Additionally, KPIT also performs a large amount of verification work. A car is a large object that moves on the road and any wrong action of this object could lead to a huge number of casualties and deaths. This requires autonomous driving features of vehicles to be exceptionally safe. While one can argue that machine-driven vehicles are safer due to various reasons, human beings have the power of judgement and years of experience in discerning different kinds of objects and obstacles. The point is to bring this feature of judgement into the car, which involves huge amount of actual driving experience along with vast amounts of data for machine learning and artificial intelligence. All this data leads to verification of features to improve the autonomous driving function.
We also work in the area of enabling what is seen through images and translating these inputs into changes that need to be made in the actual driving of the vehicle by the system. This is a very large area of work, and I think KPIT has among the largest ADAS practices in the world coming from a software consulting company.
What are your thoughts on India’s 2030 timeline to achieve full electric mobility? How could this plan be realised?
We believe that the problems on Indian roads with regards to the urban areas are concerning air pollution, traffic congestion, accidents and comfort. Within these issues, only the pollution part of the problem can be solved if all the internal combustion engine vehicles are substituted with electric vehicles. Electric vehicles also need physical space and would create the same amount of road congestion as any other vehicle.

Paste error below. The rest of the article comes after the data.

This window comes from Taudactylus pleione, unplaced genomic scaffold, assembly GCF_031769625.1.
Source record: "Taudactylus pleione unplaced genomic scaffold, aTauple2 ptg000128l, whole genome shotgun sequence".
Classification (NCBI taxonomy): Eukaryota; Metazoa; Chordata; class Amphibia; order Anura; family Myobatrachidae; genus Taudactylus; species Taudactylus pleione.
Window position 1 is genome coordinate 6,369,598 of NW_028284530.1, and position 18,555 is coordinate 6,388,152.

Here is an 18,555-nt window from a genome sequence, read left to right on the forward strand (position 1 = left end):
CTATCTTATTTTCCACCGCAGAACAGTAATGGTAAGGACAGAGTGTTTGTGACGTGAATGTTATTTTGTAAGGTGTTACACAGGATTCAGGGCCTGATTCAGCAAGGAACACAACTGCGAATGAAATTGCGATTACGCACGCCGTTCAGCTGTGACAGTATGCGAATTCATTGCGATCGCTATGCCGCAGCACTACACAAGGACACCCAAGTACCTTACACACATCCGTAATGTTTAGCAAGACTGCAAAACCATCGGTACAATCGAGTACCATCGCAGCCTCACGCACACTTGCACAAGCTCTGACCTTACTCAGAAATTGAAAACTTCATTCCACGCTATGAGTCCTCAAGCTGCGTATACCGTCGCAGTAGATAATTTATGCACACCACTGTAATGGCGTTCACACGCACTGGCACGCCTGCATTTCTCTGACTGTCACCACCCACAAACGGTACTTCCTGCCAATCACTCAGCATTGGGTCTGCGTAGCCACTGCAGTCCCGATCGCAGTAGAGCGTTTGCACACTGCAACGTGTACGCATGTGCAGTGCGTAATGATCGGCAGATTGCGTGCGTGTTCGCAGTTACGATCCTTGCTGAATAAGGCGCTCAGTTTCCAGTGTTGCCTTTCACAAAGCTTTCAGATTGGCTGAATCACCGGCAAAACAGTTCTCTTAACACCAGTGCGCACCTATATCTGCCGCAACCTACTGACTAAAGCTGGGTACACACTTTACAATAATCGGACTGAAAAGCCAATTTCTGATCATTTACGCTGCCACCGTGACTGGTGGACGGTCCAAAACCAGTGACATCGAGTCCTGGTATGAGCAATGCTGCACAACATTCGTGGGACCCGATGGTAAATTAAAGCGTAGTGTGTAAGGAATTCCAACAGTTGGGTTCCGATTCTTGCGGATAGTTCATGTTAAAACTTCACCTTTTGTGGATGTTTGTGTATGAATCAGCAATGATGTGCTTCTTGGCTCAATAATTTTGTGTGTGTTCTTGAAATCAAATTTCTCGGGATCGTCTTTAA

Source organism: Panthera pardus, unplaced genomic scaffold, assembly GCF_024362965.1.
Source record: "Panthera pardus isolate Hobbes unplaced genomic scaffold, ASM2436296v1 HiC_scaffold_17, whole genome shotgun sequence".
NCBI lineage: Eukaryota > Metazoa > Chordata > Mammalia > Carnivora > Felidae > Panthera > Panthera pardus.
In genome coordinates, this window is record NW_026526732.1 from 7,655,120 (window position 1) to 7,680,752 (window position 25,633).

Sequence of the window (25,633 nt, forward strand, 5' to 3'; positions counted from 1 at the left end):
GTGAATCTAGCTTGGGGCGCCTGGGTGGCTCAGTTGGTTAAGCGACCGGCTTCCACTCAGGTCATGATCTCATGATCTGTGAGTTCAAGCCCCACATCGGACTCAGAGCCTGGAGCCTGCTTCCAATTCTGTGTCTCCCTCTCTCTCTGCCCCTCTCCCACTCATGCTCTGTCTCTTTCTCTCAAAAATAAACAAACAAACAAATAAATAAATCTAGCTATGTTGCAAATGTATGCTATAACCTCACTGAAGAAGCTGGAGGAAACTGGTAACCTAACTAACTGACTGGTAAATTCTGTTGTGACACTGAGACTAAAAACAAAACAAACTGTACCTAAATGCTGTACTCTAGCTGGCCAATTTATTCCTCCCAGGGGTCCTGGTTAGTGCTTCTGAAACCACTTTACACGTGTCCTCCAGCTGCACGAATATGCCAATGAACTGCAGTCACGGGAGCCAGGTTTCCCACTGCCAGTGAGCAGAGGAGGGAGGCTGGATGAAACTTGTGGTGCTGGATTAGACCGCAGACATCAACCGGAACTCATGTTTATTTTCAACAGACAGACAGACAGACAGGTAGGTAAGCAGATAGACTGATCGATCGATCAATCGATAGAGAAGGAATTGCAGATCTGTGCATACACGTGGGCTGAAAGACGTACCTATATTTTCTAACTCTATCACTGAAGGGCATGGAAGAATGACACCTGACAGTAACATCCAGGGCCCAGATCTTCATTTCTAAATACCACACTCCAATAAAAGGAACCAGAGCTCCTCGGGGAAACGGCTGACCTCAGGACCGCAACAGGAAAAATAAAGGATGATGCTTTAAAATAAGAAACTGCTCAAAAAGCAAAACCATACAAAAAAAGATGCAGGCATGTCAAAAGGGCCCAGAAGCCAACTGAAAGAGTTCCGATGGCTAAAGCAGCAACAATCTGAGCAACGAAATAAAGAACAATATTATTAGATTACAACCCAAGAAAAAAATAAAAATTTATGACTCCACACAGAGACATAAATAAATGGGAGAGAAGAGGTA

In our opinion, transportation not only has to be cleaner but also shared because that is when the transportation load will reduce. Our strong commitment is to ensure cleaner and shared transportation systems, and that’s the reason we are focussing a lot on buses. The technologies that KPIT is working on in the Indian context are on shared and cleaner mobility, which covers mostly buses.
Globally, this is not the same problem, as traffic density is not as heavy as in India and the move towards electric powertrains from internal combustion engines can be the solution. Therefore, KPIT works with companies across the globe for their electric vehicles. However, in India the focus is on electric shared mobility, which gives us a reason to work on electric buses, and going forward we will work on electric rickshaws and electric cars for shared transportation. We believe that the company’s focus on cleaner shared transportation is doable, and also very important. In my opinion, achieving shared electric mobility is possible even before 2030.
Please tell us about the technologies and solutions offered by KPIT focusing on the upcoming BS VI standards.
We perform a lot of development globally with smart diesel and petrol, along with a lot of work in the area of electronic controls as well as to improve after-treatment. KPIT’s contribution in the case of smart fuels is quite deep, and apart from that the company is also fully-compliant with electric vehicle technologies. We carry out a lot of work on battery-powered electric vehicles, both in the design of the whole battery management system that is at the core, and in the design of control systems to see where and how batteries can be rightly used. We have a number of IPs in that area, and we have also been carrying out work on hydrogen fuel cells. We believe that battery-powered electric vehicles will be a predominant mode of transportation in the urban areas within cities going forward, while inter-city travel could be largely driven by hydrogen fuel cell-powered vehicles.
KPIT is working on three parts towards BS VI and they include improving the current internal combustion engine technology, working on battery-powered electric vehicles and also on fuel cell vehicles. The company has also been collaborating with partners for hybrid vehicle technologies.